Teacher‘s story of ‘a schoolgirl and her naked body’

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A TEACHER facing sex charges began writing an erotic story about a pupil, a court heard.

William Drury, of Chester Road, Boothtown, Halifax, admitted writing “half a page” for a fiction website in which he described a relationship between a teacher and a girl in his class.

Several excerpts from the story, dated January 5, 2008, were read to jurors at Leeds Crown Court.

In one, the girl tells her teacher: “You’ve been so kind to me. I wish boys my age were like you. Actually, I wish you were my age. The things I would do with you.’”

Another paragraph described the narrator “gently” kissing the girl at school. “She didn’t resist and when she stepped back she looked me in the eye and said: ‘Well that changes things’,” Drury wrote.

In a later passage, the girl asks for a lift home from school.

“The chance to have her alone, away from school, and to tickle her sexy legs was too good to miss,” the narrator says.

“All I could think about was seeing her naked body and making love to her.”

Rob Mairs, prosecuting, said to Drury: “These are your sexual desires and fantasies.

“You thought about schoolgirls in a sexual way.”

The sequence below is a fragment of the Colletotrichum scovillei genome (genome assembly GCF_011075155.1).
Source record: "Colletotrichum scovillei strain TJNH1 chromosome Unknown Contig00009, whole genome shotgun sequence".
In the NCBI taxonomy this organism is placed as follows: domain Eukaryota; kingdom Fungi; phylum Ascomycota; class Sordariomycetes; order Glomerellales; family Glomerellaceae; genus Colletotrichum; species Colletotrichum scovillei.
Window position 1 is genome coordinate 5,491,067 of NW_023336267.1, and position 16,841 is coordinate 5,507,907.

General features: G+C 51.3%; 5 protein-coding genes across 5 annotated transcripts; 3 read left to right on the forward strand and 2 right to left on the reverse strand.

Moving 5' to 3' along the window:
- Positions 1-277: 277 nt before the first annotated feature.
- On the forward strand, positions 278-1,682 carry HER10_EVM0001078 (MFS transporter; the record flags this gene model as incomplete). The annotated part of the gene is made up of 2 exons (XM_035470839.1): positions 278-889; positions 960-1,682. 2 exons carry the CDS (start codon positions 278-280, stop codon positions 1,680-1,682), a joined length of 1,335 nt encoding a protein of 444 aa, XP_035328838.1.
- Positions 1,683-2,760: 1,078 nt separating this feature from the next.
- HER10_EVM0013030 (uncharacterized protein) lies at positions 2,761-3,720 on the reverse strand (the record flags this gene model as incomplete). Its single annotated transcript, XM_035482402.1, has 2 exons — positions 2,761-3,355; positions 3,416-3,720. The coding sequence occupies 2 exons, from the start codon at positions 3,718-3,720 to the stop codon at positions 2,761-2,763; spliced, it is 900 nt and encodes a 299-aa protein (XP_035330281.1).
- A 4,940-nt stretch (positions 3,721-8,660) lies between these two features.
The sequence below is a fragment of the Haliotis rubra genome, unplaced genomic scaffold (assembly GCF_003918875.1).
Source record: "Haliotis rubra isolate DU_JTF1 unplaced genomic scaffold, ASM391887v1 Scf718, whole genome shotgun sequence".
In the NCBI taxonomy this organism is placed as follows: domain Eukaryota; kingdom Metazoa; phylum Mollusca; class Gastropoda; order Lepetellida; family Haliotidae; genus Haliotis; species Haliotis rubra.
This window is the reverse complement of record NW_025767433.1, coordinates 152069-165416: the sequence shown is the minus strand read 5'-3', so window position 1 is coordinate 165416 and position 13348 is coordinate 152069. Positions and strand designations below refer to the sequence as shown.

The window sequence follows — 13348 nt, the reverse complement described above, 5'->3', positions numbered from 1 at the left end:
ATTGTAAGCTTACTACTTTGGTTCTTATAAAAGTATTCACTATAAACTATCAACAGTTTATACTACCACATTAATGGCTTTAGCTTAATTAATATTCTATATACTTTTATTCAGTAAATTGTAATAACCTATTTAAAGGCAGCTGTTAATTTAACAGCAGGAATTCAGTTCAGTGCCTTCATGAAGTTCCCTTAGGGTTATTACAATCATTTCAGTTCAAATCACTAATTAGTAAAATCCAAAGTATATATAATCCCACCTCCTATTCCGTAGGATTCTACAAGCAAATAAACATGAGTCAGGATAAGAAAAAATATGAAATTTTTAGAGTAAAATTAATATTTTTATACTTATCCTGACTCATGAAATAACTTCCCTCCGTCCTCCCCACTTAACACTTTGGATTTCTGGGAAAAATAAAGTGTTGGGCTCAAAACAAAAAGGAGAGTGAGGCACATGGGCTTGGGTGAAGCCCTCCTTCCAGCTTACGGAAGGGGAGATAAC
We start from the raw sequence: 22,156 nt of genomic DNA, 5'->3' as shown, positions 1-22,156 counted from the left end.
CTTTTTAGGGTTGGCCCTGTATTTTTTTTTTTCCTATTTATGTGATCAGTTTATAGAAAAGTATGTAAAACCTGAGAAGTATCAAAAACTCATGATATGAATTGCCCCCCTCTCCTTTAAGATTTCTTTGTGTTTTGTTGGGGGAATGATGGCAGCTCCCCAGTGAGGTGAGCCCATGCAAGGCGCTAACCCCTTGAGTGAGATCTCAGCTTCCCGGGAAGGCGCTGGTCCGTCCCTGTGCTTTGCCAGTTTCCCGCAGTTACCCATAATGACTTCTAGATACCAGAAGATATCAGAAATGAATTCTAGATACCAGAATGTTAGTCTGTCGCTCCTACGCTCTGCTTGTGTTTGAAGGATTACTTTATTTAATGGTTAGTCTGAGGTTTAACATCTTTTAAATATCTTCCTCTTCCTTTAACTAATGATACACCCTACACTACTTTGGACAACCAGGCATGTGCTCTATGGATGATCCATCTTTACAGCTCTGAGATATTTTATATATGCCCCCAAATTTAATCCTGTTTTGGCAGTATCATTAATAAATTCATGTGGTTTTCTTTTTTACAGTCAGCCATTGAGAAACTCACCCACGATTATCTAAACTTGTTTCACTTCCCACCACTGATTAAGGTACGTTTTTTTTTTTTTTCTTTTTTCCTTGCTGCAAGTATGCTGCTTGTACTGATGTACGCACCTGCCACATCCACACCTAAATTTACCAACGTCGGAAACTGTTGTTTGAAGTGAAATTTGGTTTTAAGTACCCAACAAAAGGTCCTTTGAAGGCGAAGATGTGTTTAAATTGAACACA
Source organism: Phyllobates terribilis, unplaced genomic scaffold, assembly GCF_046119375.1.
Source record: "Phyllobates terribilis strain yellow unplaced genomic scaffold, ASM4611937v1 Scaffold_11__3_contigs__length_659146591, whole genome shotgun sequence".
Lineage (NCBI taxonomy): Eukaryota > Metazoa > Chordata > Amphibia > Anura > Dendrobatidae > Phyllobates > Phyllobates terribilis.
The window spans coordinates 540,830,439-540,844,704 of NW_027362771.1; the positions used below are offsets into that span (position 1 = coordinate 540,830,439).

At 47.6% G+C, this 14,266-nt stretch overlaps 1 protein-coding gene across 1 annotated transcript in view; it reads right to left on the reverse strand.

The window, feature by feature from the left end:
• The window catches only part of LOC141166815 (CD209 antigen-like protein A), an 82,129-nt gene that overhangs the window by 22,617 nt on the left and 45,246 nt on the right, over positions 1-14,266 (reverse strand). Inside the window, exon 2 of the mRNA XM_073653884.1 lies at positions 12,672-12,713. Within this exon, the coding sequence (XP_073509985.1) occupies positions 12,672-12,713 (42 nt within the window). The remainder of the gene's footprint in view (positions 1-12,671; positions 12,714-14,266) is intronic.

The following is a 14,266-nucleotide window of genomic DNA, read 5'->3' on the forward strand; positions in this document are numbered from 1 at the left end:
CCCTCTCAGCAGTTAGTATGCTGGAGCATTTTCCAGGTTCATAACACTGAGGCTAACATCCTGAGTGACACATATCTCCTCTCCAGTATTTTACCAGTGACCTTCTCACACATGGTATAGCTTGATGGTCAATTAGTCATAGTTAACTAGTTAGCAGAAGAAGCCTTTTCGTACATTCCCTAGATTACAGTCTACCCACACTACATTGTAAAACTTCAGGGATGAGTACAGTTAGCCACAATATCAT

Drury, known as Ben, described the passages as “creative writing”.

“I used to visit this particular website and I decided to give it a go,” he said.

The former English and drama teacher is charged with two counts of causing a child to engage in sexual activity by a person in a position of trust; five counts of sexual activity with a child by a person in a position of trust; inciting a child to engage in sexual activity and six charges of making an indecent photograph of a child.

It is alleged that he encouraged a 16-year-old girl and a 17-year-old boy to have sex in the back seat of his car and on the stage in the drama studio at the Leeds school he used to teach at.

He is also said to have encouraged the girl to perform a sex act on the boy in a school store cupboard.

The court heard that before the incident in the drama studio, he had locked the doors, drawn the curtains and dimmed the lights.

Drury denied he had done it to “set the mood”.

“I was asked to so I did,” he said.

l Proceeding